CASSELBERRY — A central Florida woman who fatally shot her son then killed herself at a shooting range said she was the antichrist and that she needed to save her son.
In rambling, teary audio recordings left for her boyfriend and authorities, as well as shorter suicide notes, Marie Moore, 44, apologized several times and said repeatedly: "I had to send my son to heaven and myself to Hell."
The murder-suicide shocked fellow customers and employees at the Shoot Straight range in Casselberry, about 10 miles north of Orlando, on Sunday.
The gun range's security video shows 20-year-old Mitchell Moore aiming at a target in a booth when his mother, 44, walks up behind him and points a gun at the back of his head. In the next frame, the son is seen falling to the ground and a nearby patron appears to alert others as he points to the unseen carnage.
The gun used was rented at the range.
Mitchell's father, Charles Moore, told police that Marie Moore had a history of mental illness and had attempted suicide and been involuntarily committed to a mental hospital in 2002 under the state's Baker Act.
Marie Moore refers to the incident in records she left for police and Shoot Straight, saying she spent a year in and out of a "mental home" but insisted: "I'm not sick."
"I'm sorry to do this in your place of business, but I had to save my son," one message said. "God made me a queen and I failed. I'm a fallen angel. He turned me into the antichrist."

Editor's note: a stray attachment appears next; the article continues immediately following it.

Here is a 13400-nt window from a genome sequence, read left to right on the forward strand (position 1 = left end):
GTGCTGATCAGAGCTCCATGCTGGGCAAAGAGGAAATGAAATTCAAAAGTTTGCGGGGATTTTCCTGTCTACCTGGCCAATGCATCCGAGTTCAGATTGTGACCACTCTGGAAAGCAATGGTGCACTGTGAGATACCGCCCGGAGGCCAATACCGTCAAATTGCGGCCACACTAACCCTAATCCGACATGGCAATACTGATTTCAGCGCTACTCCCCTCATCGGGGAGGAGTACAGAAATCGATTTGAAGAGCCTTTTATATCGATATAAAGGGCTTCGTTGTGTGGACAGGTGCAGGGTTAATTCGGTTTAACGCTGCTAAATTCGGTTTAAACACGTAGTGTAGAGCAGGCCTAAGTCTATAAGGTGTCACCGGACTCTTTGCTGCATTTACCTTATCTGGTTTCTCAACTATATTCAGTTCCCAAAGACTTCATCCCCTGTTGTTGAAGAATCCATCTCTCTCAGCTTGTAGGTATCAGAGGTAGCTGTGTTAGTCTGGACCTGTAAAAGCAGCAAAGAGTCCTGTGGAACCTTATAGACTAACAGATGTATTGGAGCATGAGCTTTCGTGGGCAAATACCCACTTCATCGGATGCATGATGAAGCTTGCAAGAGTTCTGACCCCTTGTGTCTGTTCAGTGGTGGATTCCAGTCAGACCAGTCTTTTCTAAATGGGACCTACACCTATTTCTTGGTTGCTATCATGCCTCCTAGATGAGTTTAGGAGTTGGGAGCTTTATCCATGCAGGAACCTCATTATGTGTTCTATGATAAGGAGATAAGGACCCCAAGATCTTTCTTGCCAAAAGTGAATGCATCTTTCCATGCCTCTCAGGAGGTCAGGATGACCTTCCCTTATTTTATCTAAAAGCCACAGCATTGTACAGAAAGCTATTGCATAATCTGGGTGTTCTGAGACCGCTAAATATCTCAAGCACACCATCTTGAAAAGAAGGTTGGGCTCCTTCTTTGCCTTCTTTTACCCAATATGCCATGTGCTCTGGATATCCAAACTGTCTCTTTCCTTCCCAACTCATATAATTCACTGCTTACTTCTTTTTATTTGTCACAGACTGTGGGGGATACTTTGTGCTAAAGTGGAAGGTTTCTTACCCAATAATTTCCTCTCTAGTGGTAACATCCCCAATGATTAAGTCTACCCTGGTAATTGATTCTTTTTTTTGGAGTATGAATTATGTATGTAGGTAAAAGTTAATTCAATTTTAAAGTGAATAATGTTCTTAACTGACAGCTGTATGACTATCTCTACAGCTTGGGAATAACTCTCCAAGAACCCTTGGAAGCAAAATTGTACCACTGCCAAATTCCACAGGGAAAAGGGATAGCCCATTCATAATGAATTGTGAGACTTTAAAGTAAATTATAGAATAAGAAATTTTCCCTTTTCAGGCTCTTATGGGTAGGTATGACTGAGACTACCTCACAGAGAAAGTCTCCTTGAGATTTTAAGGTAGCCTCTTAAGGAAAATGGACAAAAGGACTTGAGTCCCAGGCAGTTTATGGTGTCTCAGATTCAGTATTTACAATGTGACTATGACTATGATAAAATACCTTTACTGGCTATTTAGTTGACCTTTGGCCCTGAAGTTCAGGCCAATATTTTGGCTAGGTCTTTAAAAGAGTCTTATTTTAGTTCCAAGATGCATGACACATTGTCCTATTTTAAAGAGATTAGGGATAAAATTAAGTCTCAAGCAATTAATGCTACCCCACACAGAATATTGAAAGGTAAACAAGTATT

Moore said she could have killed only herself but felt she had to "save" her son and do it in a public way so the world could also be saved. "Hopefully when I die, there will 1,000 years of peace."
She apologized to her boyfriend for hiding her plans from him, but added: "You would've Baker Acted me … and I wouldn't have been able to try to save Mitch."
Larry Anderson, a manager at Shoot Straight, said it's unclear whether the Moores had been to the range before, but they weren't regular customers. The range requires that customers fill out a form with a series of questions, including whether they have ever been convicted of a felony or been declared mentally unstable. But it has no way to verify the information.
Florida Department of Law Enforcement spokeswoman Kristen Perezluha said criminal histories are available online for a $24 fee, but ranges are not required to run background checks on customers. Mental health histories are not publicly available because of patient privacy laws, Perezluha said.